FRANKFURT (Reuters) - Germans are not known to be a nation of spendthrifts but when it comes to consumer electronics they throw caution to the wind — much to the delight of exhibitors at Berlin’s IFA trade fair starting this week.
“Germans are currently in a downright buying frenzy,” said Jeffry van Ede, board member of German tech industry body Bitkom.
Exhibitors at Europe’s largest consumer electronics trade fair IFA are hoping that behavior will spill over into the rest of Europe as they negotiate contracts with retailers for the coming months and the year-end holiday shopping season.
IFA, which opens its doors to the public on Friday, is traditionally an indication for orders and, if forecasts are anything to go by, things are looking up.
This year, the trade show is so well booked that organizers have had to put up an additional hall to accommodate companies and trade bodies lining up to exhibit there through September 8.
The fair expects to surpass the number of exhibitors during its record year of 2008, when 1,245 companies and associations set up stands.
Order volume last year was more than 3 billion euros ($3.79 billion), surpassing the previous record result in 2008.
German industry association gfu, which organizes the trade show, said it expect sales from consumer electronics in Europe’s biggest economy to reach at least 25 billion euros this year after 24.3 billion euros in 2009.
IFA, one of the world’s oldest consumer electronics fairs, in 2008 ventured into new territory by including washers, dryers, stoves and other household appliances.
But ever since 1928, the big stars of the fair have been TVs, and despite technological advancements, a plethora of mobile devices and gadgets galore, TVs are still the main draw at IFA’s 50th anniversary.
German tech industry association Bitkom raised its outlook for television sales in Germany this year to 9.6 million sets and said revenue would jump 11 percent to 6.6 billion euros compared with 2009, which had been a record year for sales.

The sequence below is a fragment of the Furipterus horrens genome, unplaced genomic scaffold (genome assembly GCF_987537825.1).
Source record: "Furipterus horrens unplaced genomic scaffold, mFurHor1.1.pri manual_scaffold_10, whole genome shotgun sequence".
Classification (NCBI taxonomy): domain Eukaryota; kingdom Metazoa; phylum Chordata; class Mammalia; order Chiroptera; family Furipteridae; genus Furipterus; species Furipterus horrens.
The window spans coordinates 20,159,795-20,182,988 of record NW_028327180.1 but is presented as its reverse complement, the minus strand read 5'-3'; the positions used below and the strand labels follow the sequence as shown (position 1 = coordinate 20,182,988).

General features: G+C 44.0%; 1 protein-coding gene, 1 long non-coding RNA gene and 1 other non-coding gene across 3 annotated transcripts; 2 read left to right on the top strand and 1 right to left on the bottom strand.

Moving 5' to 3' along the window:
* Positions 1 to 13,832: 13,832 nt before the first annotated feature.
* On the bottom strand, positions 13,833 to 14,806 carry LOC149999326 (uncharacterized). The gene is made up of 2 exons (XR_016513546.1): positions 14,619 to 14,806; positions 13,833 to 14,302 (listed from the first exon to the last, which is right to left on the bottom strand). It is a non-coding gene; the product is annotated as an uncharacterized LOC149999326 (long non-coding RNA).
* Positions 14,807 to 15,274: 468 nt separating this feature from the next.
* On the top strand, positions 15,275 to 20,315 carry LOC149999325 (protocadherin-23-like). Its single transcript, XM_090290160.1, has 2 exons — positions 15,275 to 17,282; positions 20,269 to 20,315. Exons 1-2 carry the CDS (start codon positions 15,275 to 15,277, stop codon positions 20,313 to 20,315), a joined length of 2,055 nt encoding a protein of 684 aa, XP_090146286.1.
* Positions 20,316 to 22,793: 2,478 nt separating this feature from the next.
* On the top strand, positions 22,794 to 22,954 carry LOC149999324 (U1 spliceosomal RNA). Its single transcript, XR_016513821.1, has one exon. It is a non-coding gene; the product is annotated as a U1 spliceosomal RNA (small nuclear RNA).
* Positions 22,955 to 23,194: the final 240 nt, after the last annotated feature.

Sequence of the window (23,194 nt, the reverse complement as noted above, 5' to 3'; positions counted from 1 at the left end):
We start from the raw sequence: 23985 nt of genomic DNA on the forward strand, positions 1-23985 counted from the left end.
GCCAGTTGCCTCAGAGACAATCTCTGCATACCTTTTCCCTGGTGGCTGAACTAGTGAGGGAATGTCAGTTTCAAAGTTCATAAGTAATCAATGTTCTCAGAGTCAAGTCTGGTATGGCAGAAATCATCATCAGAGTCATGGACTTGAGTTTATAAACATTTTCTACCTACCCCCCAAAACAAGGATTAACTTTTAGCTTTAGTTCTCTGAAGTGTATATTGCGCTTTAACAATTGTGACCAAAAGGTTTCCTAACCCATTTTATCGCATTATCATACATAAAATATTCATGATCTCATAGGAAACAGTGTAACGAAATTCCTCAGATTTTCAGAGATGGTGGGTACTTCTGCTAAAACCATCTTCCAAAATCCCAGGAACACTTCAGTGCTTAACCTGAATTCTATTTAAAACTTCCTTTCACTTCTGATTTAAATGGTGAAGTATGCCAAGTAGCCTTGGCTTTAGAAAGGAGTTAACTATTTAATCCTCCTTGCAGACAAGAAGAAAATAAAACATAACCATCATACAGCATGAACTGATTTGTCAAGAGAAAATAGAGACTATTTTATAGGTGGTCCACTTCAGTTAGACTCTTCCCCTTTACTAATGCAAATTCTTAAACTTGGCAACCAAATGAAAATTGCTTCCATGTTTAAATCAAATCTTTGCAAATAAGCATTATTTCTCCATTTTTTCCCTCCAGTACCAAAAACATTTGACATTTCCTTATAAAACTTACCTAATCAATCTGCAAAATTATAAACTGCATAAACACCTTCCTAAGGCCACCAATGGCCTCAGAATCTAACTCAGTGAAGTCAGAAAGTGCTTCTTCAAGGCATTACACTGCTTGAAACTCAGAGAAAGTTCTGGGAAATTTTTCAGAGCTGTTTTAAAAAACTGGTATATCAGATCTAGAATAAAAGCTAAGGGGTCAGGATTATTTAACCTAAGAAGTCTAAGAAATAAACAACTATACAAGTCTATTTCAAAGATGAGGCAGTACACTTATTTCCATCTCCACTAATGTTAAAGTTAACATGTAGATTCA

The global TV market is estimated at 228 million units.
Top manufacturers such as Sony Corp, LG Electronics, Samsung Electronics and Panasonic are expected to show off their 3D TVs at IFA, now that the technology has matured and is poised to go mainstream.
Technology research firm iSuppli expects 4.2 million 3D TV sets to be sold this year, or about 2 percent of all LCD TVs. That figure is forecast to rise to 78 million in 2015.
Consumer research firm GfK estimates that 40,000 3D TV sets have been sold in Germany so far this year.
On a smaller screen, tablets will be another major attraction.
Samsung and Toshiba are expected to showcase their challengers to Apple’s iPad at IFA on September 2 ahead of the trade fair’s official start. On the same day, Apple is expected to provide its annual update of its iPod range at a San Francisco media event.
Samsung will unveil its Galaxy Tab and Toshiba its SmartPad.
In a clever move to ensure attention does not wane, Google Chief Executive Eric Schmidt will give the closing international keynote speech on September 7, a day before the fair ends.
Editing by Erica Billingham